Reaching for Justice

In Derrida’s view, language operates by deferring a word to another word that attempts to explain the previous word. This is done when attempting to define a word. In class we discussed the words crime, law, and justice, and the definitions that arose all came back full circle to a word that was previously mentioned. Also some of the definitions had other words in it that needed to be defined further, thus illustrating Derrida’s view on language and how there are difficulties faced when trying to define a word. As noted in Pavlich (2011) this attempt to define words or topics leads to “deferring signs to one another in a dynamic way to produce provisional, context-specific meanings”.  This shows that although we have been taught that a definition provides a closing off of things that are different or outside of the definition, this view on deferring signs illustrates that we are constantly opening definitions as we are constantly referring to other concepts. Derrida aims to take definitions that have been fixed and open them up – although he would argue that these definitions are not in fact fixed.

Derrida has coined the term ‘differance’ which suggests “how the process of deferring to other terms actually creates meaning, being and presence” (Pavlich, 2011). According to Derrida, these entities are never fixed – they are always becoming.  Differance is distinguished from deconstruction as it does not destroy rather it reorganizes concepts. In Derrida’s view “deconstruction is never a finite being predetermined for once and for all [as it is] … without end and never rests” (Pavlich, 2011).

When it comes to the question of law and the application of Derrida’s work he touches on Benjamin’s work as he states that “law is ultimately arbitrary because the instituting, founding, and justifying moment of law’ is a performative force” (Pavlich, 2011). This means that the force is the result of it actually being carried out. Derrida believes you will never be able to get at justice rather it is about the pursuit. Through law is where the rise to ideas occurs in respect to whether or not justice or injustice has in fact occurred.

I agree with Derrida’s view on deconstruction is justice. He believes that destruction and justice are both about looking forward. Justice is always deferred and deconstruction is constantly ongoing. I believe this is on point with our legal system in several ways. As we discussed in class when a lawyer is interrogating the accused, he attempts to undermine the accuseds argument – which Derrida would claim to be deconstruction, and this deconstruction gives rise to justice or injustice. In terms of his three paradoxes I strongly agree with them as well. The first ‘judicial decisions are both rule conforming and rule extending’ is what came into my mind as soon as I started reading the chapter. Judges do not simply apply and follow rules they also simultaneously make new rules as they go, depending on certain characteristics or circumstances of the case.  Secondly, the purpose of applying these rules is to pursue justice. Thirdly, you can never find justice in the present it is something that one is reaching for. I believe this third point is very critical in the sense that the law is constantly evolving and changing as new laws are set forth, and amendments are made to prior laws. This is the clearest example for me when interpreting Derrida. According to the specific time, or norms within a community, country or nation, laws on what are socially acceptable versus what are not, changes from time to time. This gives rise to new laws and thus it would be difficult to prescribe one solid definition to specific words.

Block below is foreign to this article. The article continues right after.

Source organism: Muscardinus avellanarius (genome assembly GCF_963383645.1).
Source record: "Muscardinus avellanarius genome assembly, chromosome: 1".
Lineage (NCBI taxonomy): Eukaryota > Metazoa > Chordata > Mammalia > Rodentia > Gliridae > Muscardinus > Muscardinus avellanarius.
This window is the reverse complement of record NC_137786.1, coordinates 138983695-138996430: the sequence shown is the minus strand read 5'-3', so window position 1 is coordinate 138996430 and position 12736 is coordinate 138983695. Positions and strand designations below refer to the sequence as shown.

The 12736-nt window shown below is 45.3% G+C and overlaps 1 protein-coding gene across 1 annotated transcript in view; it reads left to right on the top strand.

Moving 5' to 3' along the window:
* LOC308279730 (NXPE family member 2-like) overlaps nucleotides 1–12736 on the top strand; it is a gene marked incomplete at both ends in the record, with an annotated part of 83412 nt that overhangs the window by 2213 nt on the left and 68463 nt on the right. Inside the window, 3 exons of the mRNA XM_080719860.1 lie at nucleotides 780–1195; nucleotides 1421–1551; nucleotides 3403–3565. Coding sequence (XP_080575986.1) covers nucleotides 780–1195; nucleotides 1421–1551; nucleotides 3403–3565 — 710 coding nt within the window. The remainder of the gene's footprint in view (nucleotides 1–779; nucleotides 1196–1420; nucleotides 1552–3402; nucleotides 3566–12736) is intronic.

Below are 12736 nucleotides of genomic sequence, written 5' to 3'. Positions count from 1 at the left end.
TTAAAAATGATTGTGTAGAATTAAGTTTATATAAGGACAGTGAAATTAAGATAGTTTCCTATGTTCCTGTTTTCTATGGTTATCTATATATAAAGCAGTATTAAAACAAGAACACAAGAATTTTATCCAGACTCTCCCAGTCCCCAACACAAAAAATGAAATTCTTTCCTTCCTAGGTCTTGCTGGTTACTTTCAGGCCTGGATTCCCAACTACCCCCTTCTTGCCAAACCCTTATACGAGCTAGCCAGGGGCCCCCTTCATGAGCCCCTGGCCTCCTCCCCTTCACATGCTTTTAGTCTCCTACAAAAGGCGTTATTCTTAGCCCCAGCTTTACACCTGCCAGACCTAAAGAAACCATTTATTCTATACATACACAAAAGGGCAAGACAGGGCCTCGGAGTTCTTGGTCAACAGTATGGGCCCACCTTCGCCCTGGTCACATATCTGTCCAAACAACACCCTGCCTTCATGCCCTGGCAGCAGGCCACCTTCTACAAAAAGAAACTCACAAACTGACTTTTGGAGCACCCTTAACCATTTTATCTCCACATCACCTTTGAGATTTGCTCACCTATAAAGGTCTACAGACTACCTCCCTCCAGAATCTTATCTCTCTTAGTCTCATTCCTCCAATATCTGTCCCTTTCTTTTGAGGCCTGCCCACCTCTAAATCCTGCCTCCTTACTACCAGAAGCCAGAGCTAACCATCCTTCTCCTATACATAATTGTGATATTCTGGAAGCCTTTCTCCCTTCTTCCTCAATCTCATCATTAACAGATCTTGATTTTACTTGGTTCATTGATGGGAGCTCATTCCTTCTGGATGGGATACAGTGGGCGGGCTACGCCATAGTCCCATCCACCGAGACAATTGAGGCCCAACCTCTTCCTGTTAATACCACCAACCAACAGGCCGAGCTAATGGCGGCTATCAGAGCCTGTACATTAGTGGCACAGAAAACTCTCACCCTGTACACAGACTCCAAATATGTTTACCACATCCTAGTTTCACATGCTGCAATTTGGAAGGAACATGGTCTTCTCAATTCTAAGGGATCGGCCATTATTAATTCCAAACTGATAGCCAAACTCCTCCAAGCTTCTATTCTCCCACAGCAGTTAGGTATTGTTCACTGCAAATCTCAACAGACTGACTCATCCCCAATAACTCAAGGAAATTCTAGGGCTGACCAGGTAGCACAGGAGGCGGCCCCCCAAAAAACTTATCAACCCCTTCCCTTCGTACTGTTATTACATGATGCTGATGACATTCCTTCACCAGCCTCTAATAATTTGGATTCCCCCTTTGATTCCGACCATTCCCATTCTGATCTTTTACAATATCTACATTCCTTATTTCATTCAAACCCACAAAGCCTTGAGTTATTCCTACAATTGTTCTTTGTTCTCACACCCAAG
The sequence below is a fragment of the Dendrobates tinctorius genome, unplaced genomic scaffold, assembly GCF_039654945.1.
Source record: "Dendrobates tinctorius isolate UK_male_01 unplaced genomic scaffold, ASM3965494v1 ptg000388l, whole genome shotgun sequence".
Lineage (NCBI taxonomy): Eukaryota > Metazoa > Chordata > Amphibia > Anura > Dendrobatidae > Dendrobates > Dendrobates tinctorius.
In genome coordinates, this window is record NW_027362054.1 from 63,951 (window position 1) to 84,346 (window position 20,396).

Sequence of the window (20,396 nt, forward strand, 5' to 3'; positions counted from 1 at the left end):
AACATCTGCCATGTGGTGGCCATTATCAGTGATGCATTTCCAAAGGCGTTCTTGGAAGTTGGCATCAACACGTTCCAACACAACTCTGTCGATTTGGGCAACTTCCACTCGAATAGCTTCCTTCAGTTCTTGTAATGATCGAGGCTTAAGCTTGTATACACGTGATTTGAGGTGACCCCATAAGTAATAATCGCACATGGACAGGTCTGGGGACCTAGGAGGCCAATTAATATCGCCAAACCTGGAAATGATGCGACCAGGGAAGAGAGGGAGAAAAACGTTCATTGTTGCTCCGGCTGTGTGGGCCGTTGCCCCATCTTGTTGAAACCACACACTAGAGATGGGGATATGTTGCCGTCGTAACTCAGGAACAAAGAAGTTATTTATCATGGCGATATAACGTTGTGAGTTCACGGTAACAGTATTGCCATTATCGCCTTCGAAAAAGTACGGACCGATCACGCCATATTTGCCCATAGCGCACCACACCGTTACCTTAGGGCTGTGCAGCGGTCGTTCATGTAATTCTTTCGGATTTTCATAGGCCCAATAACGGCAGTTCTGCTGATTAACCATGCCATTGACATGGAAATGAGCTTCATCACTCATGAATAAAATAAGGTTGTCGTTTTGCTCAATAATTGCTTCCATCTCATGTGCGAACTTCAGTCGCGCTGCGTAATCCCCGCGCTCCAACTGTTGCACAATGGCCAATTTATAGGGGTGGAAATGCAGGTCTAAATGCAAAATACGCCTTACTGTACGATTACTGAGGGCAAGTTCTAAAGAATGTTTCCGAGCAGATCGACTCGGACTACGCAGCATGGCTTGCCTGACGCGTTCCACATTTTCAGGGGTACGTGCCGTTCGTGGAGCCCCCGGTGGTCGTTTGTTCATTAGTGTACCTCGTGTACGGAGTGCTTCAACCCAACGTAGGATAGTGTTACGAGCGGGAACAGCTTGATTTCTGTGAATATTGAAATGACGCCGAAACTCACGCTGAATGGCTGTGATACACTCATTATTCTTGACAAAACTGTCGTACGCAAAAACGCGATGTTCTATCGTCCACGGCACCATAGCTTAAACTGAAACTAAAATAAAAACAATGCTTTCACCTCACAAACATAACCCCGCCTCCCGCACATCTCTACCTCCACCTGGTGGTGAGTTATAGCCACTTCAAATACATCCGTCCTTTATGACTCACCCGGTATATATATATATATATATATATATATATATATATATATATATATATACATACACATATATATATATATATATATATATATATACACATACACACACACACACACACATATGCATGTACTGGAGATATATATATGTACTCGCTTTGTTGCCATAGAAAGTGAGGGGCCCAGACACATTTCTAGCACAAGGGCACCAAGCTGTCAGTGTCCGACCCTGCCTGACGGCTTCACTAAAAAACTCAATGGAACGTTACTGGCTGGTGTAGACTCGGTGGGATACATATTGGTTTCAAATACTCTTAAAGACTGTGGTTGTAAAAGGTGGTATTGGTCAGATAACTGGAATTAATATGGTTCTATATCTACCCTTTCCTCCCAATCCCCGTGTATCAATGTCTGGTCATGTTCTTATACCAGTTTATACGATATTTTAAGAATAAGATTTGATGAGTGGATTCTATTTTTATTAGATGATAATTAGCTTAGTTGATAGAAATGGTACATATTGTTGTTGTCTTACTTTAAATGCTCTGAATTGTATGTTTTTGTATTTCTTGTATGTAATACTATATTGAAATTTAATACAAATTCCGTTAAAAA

I conceive Derrida’s views on deconstruction, although confusing at first, are a great way to examine concepts and become a more critical thinker. We’ve been taught from childhood onwards that there is a right and a wrong answer to a certain word within its definition, however, Derrida would believe that there is more to a simple definition, and opens it up further in an attempt to reach for justice. I believe this is fascinating as the law doesn’t stop and it is constantly evolving, therefore why should individuals find simple definitions, and provide simple yes or no answers, when there is much more examining and exploring to do.

References

Pavlich, G. (2011). Law and Society Redefined. Ontario, Canada: Oxford

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1 Comment

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One response to “Reaching for Justice

  1. This phrasing:

    “This shows that although we have been taught that a definition provides a closing off of things that are different or outside of the definition, this view on deferring signs illustrates that we are constantly opening definitions as we are constantly referring to other concepts. Derrida aims to take definitions that have been fixed and open them up – although he would argue that these definitions are not in fact fixed.”

    is excellent. It explains some important features of Derrida’s ‘grammatology’.

    Good discussion of the relationships between law, justice, and deconstruction.